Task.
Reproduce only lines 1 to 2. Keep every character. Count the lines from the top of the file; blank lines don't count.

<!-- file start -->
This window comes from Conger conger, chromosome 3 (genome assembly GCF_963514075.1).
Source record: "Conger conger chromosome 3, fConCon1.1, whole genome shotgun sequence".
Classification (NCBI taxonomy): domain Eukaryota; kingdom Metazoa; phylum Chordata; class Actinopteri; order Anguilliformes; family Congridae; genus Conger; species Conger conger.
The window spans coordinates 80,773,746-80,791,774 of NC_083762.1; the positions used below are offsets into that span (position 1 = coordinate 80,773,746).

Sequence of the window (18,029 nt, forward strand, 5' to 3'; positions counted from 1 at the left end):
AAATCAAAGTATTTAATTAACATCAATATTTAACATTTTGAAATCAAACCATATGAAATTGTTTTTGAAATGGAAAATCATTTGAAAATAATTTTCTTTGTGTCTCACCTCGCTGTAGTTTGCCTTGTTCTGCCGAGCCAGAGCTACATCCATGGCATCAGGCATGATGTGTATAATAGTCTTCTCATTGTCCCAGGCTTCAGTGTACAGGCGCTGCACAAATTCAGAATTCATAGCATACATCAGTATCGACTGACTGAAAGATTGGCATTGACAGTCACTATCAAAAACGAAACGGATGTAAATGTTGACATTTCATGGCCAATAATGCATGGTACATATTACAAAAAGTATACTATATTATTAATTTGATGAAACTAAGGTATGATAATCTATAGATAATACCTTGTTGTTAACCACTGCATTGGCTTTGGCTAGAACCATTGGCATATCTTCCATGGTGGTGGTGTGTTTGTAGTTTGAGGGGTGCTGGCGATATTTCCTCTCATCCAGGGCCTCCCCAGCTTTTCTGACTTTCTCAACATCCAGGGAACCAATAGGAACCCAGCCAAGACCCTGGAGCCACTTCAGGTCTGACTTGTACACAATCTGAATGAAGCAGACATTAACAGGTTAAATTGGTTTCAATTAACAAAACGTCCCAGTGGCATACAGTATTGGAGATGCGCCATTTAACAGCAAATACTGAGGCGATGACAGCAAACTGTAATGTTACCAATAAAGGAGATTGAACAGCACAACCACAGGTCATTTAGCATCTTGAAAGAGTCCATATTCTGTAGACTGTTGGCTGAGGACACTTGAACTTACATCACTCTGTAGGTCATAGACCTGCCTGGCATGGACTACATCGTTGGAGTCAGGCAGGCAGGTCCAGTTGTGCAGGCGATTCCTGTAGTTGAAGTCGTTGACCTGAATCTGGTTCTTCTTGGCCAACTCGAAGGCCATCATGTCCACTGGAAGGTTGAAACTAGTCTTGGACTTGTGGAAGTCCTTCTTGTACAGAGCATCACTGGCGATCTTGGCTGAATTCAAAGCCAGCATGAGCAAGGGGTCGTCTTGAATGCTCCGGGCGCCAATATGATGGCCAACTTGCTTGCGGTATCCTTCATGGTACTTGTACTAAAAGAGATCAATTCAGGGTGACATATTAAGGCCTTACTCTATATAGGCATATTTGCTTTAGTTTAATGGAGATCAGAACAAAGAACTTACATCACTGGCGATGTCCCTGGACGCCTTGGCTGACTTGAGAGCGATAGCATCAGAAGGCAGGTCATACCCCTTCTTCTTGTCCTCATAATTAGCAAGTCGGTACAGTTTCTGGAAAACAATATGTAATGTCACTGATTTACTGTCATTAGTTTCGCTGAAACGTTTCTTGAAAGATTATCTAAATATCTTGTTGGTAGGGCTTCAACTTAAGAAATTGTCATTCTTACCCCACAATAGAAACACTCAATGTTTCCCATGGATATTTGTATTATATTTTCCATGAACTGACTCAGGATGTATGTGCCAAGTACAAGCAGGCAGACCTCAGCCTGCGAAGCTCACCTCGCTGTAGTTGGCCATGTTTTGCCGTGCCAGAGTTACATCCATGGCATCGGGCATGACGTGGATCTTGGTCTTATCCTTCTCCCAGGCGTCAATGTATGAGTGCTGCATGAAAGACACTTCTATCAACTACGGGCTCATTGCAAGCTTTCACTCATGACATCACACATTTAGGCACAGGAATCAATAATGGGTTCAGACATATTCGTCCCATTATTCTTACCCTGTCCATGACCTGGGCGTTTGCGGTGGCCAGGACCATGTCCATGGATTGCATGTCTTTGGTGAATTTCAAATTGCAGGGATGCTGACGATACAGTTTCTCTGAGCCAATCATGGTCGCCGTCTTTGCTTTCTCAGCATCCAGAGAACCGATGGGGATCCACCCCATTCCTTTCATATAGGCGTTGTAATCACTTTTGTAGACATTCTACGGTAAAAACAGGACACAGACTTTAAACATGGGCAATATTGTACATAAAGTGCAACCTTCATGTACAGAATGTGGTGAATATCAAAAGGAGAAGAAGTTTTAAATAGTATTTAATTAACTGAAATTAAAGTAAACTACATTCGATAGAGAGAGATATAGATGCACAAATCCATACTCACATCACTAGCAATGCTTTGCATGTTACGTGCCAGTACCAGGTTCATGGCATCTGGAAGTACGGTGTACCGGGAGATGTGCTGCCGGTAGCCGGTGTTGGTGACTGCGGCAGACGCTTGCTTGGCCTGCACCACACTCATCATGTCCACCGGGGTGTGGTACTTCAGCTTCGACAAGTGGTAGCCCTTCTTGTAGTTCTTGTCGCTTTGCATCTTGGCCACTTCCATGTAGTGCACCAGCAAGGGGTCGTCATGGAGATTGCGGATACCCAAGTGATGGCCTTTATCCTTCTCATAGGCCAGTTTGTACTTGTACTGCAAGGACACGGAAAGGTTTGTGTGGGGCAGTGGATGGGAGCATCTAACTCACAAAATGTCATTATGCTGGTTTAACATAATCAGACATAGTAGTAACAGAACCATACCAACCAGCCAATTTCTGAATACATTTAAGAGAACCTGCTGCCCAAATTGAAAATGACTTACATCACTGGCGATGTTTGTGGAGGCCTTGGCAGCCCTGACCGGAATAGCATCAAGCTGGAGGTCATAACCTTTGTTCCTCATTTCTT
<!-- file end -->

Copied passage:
This window comes from Conger conger, chromosome 3 (genome assembly GCF_963514075.1).
Source record: "Conger conger chromosome 3, fConCon1.1, whole genome shotgun sequence".